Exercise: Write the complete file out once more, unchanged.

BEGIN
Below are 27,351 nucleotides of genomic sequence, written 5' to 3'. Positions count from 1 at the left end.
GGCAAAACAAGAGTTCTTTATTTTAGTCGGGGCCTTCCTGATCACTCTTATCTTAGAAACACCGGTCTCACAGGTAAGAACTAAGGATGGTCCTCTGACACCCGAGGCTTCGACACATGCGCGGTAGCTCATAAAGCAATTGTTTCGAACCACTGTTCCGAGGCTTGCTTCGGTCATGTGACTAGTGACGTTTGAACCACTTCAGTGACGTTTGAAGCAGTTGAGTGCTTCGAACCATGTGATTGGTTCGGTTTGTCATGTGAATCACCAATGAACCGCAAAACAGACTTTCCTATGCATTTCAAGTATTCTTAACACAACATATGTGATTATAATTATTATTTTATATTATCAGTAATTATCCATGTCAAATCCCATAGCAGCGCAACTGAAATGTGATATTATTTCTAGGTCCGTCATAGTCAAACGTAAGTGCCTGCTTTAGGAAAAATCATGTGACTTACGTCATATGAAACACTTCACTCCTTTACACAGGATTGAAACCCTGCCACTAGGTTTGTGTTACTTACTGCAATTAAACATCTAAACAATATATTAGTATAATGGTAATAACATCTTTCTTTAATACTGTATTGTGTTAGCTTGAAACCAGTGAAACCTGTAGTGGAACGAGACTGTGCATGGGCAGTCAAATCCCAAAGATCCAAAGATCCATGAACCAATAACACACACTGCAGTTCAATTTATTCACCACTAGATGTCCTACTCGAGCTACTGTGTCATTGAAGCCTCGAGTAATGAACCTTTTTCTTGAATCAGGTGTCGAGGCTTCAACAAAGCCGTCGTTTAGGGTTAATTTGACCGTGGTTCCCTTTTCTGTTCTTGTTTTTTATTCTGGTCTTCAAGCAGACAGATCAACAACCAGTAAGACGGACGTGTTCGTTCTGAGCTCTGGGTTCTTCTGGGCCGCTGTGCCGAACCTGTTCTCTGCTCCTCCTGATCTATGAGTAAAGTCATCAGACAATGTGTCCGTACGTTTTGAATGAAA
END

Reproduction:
Below are 27,351 nucleotides of genomic sequence, written 5' to 3'. Positions count from 1 at the left end.
GGCAAAACAAGAGTTCTTTATTTTAGTCGGGGCCTTCCTGATCACTCTTATCTTAGAAACACCGGTCTCACAGGTAAGAACTAAGGATGGTCCTCTGACACCCGAGGCTTCGACACATGCGCGGTAGCTCATAAAGCAATTGTTTCGAACCACTGTTCCGAGGCTTGCTTCGGTCATGTGACTAGTGACGTTTGAACCACTTCAGTGACGTTTGAAGCAGTTGAGTGCTTCGAACCATGTGATTGGTTCGGTTTGTCATGTGAATCACCAATGAACCGCAAAACAGACTTTCCTATGCATTTCAAGTATTCTTAACACAACATATGTGATTATAATTATTATTTTATATTATCAGTAATTATCCATGTCAAATCCCATAGCAGCGCAACTGAAATGTGATATTATTTCTAGGTCCGTCATAGTCAAACGTAAGTGCCTGCTTTAGGAAAAATCATGTGACTTACGTCATATGAAACACTTCACTCCTTTACACAGGATTGAAACCCTGCCACTAGGTTTGTGTTACTTACTGCAATTAAACATCTAAACAATATATTAGTATAATGGTAATAACATCTTTCTTTAATACTGTATTGTGTTAGCTTGAAACCAGTGAAACCTGTAGTGGAACGAGACTGTGCATGGGCAGTCAAATCCCAAAGATCCAAAGATCCATGAACCAATAACACACACTGCAGTTCAATTTATTCACCACTAGATGTCCTACTCGAGCTACTGTGTCATTGAAGCCTCGAGTAATGAACCTTTTTCTTGAATCAGGTGTCGAGGCTTCAACAAAGCCGTCGTTTAGGGTTAATTTGACCGTGGTTCCCTTTTCTGTTCTTGTTTTTTATTCTGGTCTTCAAGCAGACAGATCAACAACCAGTAAGACGGACGTGTTCGTTCTGAGCTCTGGGTTCTTCTGGGCCGCTGTGCCGAACCTGTTCTCTGCTCCTCCTGATCTATGAGTAAAGTCATCAGACAATGTGTCCGTACGTTTTGAATGAAA